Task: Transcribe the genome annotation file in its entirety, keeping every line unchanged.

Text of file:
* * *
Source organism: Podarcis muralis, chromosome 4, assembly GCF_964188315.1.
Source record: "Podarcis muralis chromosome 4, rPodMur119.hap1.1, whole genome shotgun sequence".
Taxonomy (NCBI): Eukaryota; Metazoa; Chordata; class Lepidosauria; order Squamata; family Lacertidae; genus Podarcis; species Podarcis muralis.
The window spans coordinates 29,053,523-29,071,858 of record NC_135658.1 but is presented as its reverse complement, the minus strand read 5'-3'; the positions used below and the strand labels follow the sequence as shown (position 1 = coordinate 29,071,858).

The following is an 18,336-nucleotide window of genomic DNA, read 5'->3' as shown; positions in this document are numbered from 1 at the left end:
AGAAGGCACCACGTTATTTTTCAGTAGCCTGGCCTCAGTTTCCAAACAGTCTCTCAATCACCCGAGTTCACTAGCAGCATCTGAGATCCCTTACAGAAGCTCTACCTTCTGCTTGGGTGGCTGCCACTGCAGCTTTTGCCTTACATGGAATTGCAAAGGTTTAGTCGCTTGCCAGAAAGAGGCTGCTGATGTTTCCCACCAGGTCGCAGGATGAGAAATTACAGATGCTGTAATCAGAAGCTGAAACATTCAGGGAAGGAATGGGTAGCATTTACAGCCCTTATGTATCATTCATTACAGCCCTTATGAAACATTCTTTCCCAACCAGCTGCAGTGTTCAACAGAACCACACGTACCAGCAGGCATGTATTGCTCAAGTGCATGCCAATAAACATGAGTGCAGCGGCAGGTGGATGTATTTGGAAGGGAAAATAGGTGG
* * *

Source organism: Podarcis muralis, chromosome 4, assembly GCF_964188315.1.
Source record: "Podarcis muralis chromosome 4, rPodMur119.hap1.1, whole genome shotgun sequence".
Taxonomy (NCBI): Eukaryota; Metazoa; Chordata; class Lepidosauria; order Squamata; family Lacertidae; genus Podarcis; species Podarcis muralis.
The window spans coordinates 29,053,523-29,071,858 of record NC_135658.1 but is presented as its reverse complement, the minus strand read 5'-3'; the positions used below and the strand labels follow the sequence as shown (position 1 = coordinate 29,071,858).

The following is an 18,336-nucleotide window of genomic DNA, read 5'->3' as shown; positions in this document are numbered from 1 at the left end:
AGAAGGCACCACGTTATTTTTCAGTAGCCTGGCCTCAGTTTCCAAACAGTCTCTCAATCACCCGAGTTCACTAGCAGCATCTGAGATCCCTTACAGAAGCTCTACCTTCTGCTTGGGTGGCTGCCACTGCAGCTTTTGCCTTACATGGAATTGCAAAGGTTTAGTCGCTTGCCAGAAAGAGGCTGCTGATGTTTCCCACCAGGTCGCAGGATGAGAAATTACAGATGCTGTAATCAGAAGCTGAAACATTCAGGGAAGGAATGGGTAGCATTTACAGCCCTTATGTATCATTCATTACAGCCCTTATGAAACATTCTTTCCCAACCAGCTGCAGTGTTCAACAGAACCACACGTACCAGCAGGCATGTATTGCTCAAGTGCATGCCAATAAACATGAGTGCAGCGGCAGGTGGATGTATTTGGAAGGGAAAATAGGTGG